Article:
If you are on or near our Alva campus, you can browse or search the collection on-site at the J. W. Martin Library and check out books with your student I.D. card.
If you are at another location, you can order books to be sent to you through the mail.
Let’s take a look at the spines from some books in our collection:
Those labels contain what are called call numbers. The call number tells you where in the library a book is shelved. When you look up a book, you will typically receive the call number, and you can then go to the shelf where the book is located.
There are actually two sets of numbers here, and we’ll explain each in turn:
Now take a look at the end of one of our shelving units:
As you can see, each shelf has a range of numbers printed on it. So when you find the call number of the book you want, you can retrieve the book from the shelf with the appropriate range. If you want a book that has the call number 708.051, as shown above, you would go to the shelf containing books with call numbers 708.05 to 735.045.
Dewey Decimal Numbers
Melvil Dewey invented this system for organizing libraries in . The numbers represent categories and sub-categories of the fields of human knowledge.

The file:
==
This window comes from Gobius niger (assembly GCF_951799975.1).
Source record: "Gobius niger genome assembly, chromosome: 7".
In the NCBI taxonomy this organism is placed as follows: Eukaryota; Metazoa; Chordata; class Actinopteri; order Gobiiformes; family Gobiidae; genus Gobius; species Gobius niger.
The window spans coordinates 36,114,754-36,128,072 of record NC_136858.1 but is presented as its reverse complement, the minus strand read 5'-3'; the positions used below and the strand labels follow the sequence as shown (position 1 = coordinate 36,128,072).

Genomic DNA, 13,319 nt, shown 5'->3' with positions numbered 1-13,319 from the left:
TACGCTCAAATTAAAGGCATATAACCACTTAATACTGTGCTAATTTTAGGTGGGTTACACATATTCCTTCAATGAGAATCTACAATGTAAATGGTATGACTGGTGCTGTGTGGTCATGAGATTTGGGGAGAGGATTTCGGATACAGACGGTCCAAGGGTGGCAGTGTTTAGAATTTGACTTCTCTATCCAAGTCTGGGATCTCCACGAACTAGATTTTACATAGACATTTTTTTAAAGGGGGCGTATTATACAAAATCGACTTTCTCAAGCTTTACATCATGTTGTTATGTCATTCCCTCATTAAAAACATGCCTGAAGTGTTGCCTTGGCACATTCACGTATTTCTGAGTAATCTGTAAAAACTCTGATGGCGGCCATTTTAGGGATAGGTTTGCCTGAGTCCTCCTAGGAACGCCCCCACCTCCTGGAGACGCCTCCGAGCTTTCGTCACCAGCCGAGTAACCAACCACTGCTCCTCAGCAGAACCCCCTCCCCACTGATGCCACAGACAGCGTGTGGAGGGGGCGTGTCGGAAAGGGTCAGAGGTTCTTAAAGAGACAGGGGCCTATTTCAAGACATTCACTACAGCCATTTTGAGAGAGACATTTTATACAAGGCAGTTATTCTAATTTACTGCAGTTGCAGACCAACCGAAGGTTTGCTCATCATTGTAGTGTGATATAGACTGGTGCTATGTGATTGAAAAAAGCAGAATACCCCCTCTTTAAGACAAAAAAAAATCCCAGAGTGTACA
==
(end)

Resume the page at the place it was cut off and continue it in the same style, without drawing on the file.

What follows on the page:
Conveniently, you don’t need to know what the numbers mean to use the system—you just need to know that books are arranged in numerical order on the shelves.
Here are the major categories of Dewey Decimal Classification:
|000–099||General Reference & Information Science|
|100–199||Philosophy, Psychology, & Logic|
|400–499||Natural Science & Mathematics|
|600–699||Technology, Applied Science, & Medicine|
|900–999||History & Biography|
This system ensures that books about the same subject are grouped together. So if you find one book on the subject you’re researching, it’s a good practice to scan the other books nearby to see if they will be valuable to your research also.
The second number on the spine is the Cutter number.
You don’t need to know exactly how Cutter numbers work; the important thing to understand is that this number is a code that is a shortened way of writing an author's last name. So after a book has been assigned a Dewey decimal number representing its subject, it also gets a Cutter number for its author.
On the shelves, the books are arranged numerically by Dewey decimal number and also alphanumerically by Cutter number. These numbers together make up the call number. You should always be able to find a book on the shelf if you have the call number—but if you can't find it, you can ask for help from the library staff.
The first letter of the Cutter number is always the first letter of the author's last name. After that comes a combination of other numbers and letters. Probably the most confusing aspect of the Cutter Number is that the numerals are ordered like the numerals after a decimal point. That's why, in the photograph used as our example, C762c comes after C7393c.